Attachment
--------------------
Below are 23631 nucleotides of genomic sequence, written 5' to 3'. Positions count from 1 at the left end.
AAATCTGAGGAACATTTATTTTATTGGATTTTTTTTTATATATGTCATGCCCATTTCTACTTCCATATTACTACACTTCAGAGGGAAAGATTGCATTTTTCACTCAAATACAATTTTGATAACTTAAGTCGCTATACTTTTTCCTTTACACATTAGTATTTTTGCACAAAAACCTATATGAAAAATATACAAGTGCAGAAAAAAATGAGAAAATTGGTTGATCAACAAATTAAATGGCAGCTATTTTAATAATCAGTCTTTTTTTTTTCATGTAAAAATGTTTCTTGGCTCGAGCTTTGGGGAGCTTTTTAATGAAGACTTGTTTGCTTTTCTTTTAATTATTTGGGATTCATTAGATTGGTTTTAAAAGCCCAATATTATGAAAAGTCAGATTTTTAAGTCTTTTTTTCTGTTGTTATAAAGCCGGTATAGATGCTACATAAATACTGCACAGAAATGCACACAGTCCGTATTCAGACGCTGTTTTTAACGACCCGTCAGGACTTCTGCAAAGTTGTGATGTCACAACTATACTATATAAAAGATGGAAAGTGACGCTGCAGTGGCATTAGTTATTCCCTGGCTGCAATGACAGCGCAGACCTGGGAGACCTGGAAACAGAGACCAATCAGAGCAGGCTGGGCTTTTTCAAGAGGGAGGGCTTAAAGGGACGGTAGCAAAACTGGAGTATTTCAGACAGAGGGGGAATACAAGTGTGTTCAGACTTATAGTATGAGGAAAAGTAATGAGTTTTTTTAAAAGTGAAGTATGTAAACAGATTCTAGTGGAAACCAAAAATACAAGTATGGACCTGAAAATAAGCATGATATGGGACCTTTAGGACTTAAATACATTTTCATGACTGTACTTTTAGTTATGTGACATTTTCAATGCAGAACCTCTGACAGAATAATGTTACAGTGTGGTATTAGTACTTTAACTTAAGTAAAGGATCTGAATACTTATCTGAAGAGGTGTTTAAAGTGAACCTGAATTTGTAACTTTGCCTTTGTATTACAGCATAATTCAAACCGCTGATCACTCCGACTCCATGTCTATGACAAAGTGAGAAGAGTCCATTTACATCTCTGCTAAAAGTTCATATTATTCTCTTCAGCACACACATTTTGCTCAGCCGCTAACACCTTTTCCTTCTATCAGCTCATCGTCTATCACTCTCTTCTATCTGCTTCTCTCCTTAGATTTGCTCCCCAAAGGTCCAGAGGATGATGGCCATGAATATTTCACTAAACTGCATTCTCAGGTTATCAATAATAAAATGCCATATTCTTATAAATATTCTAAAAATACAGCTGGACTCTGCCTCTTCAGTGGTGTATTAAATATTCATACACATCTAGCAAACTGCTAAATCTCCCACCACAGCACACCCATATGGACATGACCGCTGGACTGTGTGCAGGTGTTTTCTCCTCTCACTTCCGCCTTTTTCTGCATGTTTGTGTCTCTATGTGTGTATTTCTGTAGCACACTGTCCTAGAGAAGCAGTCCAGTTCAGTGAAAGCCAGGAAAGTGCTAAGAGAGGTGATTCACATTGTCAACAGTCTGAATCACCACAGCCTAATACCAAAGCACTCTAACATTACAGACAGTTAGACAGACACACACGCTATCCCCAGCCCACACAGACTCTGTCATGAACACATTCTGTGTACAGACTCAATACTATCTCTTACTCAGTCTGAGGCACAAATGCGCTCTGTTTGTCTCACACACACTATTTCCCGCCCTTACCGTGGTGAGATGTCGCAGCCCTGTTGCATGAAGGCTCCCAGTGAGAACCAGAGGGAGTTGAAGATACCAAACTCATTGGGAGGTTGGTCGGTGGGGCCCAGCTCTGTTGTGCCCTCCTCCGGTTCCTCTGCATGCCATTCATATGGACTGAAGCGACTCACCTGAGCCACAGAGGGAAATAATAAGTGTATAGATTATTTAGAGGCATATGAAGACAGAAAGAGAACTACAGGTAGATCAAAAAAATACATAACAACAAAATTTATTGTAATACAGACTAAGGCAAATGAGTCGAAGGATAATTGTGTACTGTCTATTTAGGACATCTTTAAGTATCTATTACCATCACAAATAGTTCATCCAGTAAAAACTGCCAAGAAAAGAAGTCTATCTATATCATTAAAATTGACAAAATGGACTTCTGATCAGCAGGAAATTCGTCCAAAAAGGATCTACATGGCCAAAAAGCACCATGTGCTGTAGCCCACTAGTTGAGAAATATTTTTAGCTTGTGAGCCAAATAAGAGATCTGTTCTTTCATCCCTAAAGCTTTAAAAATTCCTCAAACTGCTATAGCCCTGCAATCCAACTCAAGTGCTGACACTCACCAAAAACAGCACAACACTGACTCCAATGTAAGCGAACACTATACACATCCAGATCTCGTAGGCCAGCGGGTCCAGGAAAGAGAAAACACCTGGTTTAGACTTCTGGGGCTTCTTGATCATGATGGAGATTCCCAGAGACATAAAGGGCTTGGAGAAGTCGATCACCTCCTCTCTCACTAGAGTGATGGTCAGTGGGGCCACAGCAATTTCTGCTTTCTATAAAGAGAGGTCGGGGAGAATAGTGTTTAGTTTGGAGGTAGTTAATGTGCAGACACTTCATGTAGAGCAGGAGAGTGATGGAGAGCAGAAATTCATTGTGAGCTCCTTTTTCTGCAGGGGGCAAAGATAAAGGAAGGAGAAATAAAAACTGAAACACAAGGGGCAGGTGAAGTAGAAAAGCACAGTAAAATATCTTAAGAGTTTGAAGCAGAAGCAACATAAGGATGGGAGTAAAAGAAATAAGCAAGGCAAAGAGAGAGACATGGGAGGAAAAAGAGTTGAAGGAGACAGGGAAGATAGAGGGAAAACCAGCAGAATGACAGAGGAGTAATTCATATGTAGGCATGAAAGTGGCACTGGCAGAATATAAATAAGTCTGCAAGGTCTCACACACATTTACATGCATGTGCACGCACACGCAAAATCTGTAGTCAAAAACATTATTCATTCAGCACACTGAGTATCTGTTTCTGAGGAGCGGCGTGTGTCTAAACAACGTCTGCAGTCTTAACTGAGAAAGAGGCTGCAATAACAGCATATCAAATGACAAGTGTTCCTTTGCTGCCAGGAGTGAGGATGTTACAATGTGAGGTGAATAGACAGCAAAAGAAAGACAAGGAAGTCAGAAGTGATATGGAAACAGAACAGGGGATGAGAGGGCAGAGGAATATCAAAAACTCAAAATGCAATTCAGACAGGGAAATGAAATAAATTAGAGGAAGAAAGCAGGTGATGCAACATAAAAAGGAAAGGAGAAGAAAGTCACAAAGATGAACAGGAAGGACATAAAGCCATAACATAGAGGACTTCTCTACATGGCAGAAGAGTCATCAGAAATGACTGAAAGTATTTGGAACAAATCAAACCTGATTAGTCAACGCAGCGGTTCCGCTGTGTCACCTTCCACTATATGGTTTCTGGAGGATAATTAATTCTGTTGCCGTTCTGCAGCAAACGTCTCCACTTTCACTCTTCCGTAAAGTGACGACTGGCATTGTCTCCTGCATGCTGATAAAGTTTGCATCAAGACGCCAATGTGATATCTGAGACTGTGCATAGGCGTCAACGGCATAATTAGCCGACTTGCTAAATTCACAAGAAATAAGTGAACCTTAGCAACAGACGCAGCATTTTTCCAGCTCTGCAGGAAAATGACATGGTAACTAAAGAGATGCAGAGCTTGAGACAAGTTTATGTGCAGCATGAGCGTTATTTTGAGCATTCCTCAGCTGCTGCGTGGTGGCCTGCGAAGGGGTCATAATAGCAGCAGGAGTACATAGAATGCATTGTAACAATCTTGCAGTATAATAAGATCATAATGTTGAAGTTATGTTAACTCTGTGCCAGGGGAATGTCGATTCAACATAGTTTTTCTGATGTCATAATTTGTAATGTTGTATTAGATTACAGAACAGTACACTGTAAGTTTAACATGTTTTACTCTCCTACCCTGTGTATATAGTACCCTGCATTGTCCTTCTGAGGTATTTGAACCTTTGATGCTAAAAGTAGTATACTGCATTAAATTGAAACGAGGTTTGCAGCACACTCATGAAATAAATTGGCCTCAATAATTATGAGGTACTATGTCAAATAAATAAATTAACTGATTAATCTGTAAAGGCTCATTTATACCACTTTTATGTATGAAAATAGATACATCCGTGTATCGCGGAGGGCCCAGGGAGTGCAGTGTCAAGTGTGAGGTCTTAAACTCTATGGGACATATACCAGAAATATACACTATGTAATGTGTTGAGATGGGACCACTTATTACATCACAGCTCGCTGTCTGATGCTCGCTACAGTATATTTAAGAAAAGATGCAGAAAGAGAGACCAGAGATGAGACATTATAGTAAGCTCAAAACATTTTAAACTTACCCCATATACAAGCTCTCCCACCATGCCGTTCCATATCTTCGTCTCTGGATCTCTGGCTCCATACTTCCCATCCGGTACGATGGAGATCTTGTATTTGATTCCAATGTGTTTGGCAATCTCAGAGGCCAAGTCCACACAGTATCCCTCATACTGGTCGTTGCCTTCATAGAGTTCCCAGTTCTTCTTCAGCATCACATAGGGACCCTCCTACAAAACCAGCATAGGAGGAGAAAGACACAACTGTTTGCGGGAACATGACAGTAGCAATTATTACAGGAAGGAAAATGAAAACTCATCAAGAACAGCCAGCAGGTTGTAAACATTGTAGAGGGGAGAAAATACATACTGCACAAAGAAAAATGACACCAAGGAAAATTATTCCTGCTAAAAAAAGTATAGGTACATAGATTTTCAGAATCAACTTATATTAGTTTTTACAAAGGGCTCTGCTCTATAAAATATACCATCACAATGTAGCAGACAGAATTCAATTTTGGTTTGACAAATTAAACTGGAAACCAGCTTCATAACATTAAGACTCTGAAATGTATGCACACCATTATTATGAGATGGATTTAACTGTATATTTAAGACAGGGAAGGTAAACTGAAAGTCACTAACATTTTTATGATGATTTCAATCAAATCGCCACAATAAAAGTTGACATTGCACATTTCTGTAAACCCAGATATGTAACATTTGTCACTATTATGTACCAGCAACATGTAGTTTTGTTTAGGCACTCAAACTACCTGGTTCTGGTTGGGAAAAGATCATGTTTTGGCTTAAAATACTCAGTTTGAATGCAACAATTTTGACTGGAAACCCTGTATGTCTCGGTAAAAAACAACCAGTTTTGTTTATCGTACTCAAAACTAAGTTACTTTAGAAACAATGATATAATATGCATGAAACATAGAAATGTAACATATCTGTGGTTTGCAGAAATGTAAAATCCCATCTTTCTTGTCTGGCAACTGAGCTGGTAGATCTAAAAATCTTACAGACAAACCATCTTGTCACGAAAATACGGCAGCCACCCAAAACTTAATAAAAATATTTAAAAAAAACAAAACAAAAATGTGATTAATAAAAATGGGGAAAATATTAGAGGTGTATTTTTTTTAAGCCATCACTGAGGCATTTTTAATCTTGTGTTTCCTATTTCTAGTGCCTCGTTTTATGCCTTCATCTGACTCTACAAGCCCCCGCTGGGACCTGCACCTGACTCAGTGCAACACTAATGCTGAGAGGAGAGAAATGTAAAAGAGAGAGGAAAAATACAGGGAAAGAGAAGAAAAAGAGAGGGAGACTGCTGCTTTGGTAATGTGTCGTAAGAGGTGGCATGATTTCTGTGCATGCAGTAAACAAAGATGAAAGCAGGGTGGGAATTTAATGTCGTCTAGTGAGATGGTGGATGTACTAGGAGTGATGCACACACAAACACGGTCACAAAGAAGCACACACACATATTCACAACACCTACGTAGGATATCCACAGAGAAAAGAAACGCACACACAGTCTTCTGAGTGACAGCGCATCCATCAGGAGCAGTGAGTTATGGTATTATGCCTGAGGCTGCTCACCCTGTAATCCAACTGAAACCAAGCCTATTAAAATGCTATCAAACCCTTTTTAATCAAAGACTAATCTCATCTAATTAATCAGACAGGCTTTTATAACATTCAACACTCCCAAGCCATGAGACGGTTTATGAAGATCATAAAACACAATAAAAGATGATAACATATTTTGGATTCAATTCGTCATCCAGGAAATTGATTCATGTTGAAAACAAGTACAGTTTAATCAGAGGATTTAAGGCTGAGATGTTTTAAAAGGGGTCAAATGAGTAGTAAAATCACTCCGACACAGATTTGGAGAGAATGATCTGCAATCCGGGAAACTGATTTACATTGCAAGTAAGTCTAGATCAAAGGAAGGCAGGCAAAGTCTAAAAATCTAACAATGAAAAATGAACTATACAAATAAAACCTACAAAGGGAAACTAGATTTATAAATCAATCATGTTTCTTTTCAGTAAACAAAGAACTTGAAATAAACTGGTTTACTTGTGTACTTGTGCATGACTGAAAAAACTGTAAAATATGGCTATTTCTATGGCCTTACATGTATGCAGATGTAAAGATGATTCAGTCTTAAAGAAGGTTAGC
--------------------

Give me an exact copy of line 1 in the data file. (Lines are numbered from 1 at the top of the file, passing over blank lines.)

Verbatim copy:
Below are 23631 nucleotides of genomic sequence, written 5' to 3'. Positions count from 1 at the left end.